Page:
Category: Essential Listening
Published on Thursday, 19 April 2012 07:21
Written by Chris
I recall with (somewhat alarming) clarity a conversation I had with a rabid Apple partisan
a few year back. She was, in between looking hip and wiping the foam away from her mouth, going on about how completely, soul-bleachingly cool podcasts were. Now, the conversation had some precedent, as I had recently purchased a shiny new 120gb iPod, and as the duly-anointed Mac priestess in our vicinity, my friend was obligated to make sure every aspect of my life
became entangled in Apple's velcro. But, enamored as I was with the sheer amount of piracy I was now capable of, I had little desire to get into something as lamely named as pod cast
Now, three years later, I listen to about seventy five hours of podcasts (not in a row)(that number is made up and hyperbolic to underscore the essential truth of the statement)(three sets of parans in a row is rarely necessary and not advisable). Therefore, it is now my obligation to jam some of these in your ear; really, it's in the iTunes EULA. Didn't you read it? Not even after that South Park episode
? Come on, you obviously have time to read 60+ pages of legalese; you're reading this site and that's about as wasteful of time as anything.
Of course. As someone (I don't remember who, don't make me look it up. Just trust me on this.) recently said, if podcasting has a face, it's Marc's. The story goes that after Air America collapsed under the weight of its righteous indignation at right-wing media, Marc's career struggled. Following his second divorce, his blend of anger and sadness on stage did not lend itself to filling the Peoria Chuckle Hut, or wherever. He decided to either try
podcasting or kill himself. Fortunately, he got in at a very good moment for the medium. He wasn't the first; pioneers like Jimmy Pardo's Never Not Funny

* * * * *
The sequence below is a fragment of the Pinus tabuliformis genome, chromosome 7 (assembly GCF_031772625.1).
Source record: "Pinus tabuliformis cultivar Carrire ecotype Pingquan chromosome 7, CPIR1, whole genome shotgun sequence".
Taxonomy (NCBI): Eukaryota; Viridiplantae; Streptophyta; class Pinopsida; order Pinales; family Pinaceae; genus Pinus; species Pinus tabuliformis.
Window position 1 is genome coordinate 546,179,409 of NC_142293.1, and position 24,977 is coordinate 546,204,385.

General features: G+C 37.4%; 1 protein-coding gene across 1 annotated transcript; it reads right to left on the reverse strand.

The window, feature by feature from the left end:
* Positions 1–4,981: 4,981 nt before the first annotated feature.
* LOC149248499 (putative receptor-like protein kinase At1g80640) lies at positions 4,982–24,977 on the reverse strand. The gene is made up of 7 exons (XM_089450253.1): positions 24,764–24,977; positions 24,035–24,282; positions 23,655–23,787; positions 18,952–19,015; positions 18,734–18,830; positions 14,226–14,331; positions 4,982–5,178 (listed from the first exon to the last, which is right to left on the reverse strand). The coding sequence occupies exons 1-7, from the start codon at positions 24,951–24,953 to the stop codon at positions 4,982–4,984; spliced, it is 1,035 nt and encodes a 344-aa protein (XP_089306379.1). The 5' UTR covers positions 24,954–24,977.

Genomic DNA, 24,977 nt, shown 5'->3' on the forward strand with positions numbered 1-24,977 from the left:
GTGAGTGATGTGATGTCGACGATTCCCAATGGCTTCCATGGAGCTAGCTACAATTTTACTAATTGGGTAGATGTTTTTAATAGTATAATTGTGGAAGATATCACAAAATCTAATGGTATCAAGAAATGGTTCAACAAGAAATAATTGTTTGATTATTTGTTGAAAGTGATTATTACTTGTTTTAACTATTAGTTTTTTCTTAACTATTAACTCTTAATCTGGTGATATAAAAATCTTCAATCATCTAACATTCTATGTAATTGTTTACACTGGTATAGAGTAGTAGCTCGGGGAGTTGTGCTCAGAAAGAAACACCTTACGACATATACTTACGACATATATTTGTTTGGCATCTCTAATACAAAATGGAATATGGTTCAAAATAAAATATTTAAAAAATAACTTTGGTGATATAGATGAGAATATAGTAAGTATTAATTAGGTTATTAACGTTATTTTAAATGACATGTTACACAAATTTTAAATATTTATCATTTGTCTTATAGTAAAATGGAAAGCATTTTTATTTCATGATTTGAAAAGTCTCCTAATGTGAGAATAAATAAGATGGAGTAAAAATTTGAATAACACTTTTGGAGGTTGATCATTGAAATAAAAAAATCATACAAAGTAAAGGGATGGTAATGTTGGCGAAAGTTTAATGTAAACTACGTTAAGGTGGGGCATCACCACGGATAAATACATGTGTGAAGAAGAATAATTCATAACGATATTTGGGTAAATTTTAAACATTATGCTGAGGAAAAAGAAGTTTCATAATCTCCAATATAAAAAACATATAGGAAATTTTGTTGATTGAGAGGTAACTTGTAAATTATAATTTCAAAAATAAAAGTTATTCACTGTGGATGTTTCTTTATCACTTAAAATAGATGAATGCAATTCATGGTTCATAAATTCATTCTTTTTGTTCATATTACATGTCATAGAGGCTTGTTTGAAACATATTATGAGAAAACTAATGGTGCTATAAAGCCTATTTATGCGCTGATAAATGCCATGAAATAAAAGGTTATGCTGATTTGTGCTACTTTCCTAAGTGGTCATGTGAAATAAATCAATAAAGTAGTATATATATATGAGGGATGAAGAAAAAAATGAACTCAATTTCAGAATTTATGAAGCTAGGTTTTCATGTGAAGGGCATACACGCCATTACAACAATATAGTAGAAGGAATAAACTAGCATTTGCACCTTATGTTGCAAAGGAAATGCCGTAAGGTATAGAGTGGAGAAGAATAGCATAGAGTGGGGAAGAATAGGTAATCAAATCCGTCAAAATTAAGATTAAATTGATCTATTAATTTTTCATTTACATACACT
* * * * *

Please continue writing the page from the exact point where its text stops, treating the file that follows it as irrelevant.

and Keith and the Girl
had already been online for a couple of years at that point. But something about the sheer raw vulnerability and the making-amends interviews with comedians he'd alienated on the road made for compelling listening. Over the years that he's been online, he's produced some of the definitive conversations of our age. Check out his Louis CK 2-parter
, or how about Todd Glass
' coming out?
These days one has to wonder if Maron's life is getting to be too good and on-track to remain funny and compelling as it has been. Thanks to the podcast, he's filling clubs, got a pilot picked up
by IFC, got a book contract, and he's said sorry to just about everyone he mistreated (you get the impression he pissed off Jon Stewart a long ago time and Stewart isn't ready to accept the apology, or maybe that's just me).
Just listen, okay?
Others worth checking out
The Dana Gould Hour
- this show is quite new, but it ridiculously well-produced. It's monthly, because he spends so long working on it. The effort shows.
You Had to Be There
- Comediennes Nikki Glaser and Sarah Schaefer offer a hilarious, female oasis in a medium that seems overwhelmed with male voices. They leave nothing off the table, so the conversations can get scatological, sexual, or grotesque, which is great. They also got a pilot picked up recently.
Walking the Room
- Comedians Greg Behrendt and Dave Anthony are just plain funny.
The Smartest Man in the World
- Greg Proops, who you might remember from Whose Line Is It Anyway?, brings a sesquipedalian cerebral voice to podcastdom. The show's a bit different than most others in the comedy field, and won't be to everyone's taste.